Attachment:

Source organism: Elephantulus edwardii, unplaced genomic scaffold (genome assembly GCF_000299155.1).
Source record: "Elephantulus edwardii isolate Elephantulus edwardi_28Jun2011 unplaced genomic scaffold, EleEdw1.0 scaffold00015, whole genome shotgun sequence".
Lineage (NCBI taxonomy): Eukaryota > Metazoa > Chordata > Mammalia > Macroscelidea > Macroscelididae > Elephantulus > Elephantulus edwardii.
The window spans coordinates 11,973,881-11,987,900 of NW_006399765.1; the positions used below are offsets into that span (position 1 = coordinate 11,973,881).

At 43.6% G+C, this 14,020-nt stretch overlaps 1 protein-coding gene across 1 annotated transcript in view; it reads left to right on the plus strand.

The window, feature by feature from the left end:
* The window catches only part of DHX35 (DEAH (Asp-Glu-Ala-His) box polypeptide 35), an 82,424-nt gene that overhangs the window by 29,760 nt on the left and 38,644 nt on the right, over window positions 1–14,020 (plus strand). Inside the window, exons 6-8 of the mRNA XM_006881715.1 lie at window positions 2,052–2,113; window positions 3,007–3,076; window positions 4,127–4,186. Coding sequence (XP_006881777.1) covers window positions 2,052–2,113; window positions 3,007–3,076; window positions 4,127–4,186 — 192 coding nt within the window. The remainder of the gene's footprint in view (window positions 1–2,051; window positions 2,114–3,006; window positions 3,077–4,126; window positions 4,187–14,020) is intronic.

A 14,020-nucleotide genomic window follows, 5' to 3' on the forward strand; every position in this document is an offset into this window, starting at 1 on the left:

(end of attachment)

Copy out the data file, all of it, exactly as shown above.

Source organism: Elephantulus edwardii, unplaced genomic scaffold (genome assembly GCF_000299155.1).
Source record: "Elephantulus edwardii isolate Elephantulus edwardi_28Jun2011 unplaced genomic scaffold, EleEdw1.0 scaffold00015, whole genome shotgun sequence".
Lineage (NCBI taxonomy): Eukaryota > Metazoa > Chordata > Mammalia > Macroscelidea > Macroscelididae > Elephantulus > Elephantulus edwardii.
The window spans coordinates 11,973,881-11,987,900 of NW_006399765.1; the positions used below are offsets into that span (position 1 = coordinate 11,973,881).

At 43.6% G+C, this 14,020-nt stretch overlaps 1 protein-coding gene across 1 annotated transcript in view; it reads left to right on the plus strand.

The window, feature by feature from the left end:
* The window catches only part of DHX35 (DEAH (Asp-Glu-Ala-His) box polypeptide 35), an 82,424-nt gene that overhangs the window by 29,760 nt on the left and 38,644 nt on the right, over window positions 1–14,020 (plus strand). Inside the window, exons 6-8 of the mRNA XM_006881715.1 lie at window positions 2,052–2,113; window positions 3,007–3,076; window positions 4,127–4,186. Coding sequence (XP_006881777.1) covers window positions 2,052–2,113; window positions 3,007–3,076; window positions 4,127–4,186 — 192 coding nt within the window. The remainder of the gene's footprint in view (window positions 1–2,051; window positions 2,114–3,006; window positions 3,077–4,126; window positions 4,187–14,020) is intronic.

A 14,020-nucleotide genomic window follows, 5' to 3' on the forward strand; every position in this document is an offset into this window, starting at 1 on the left: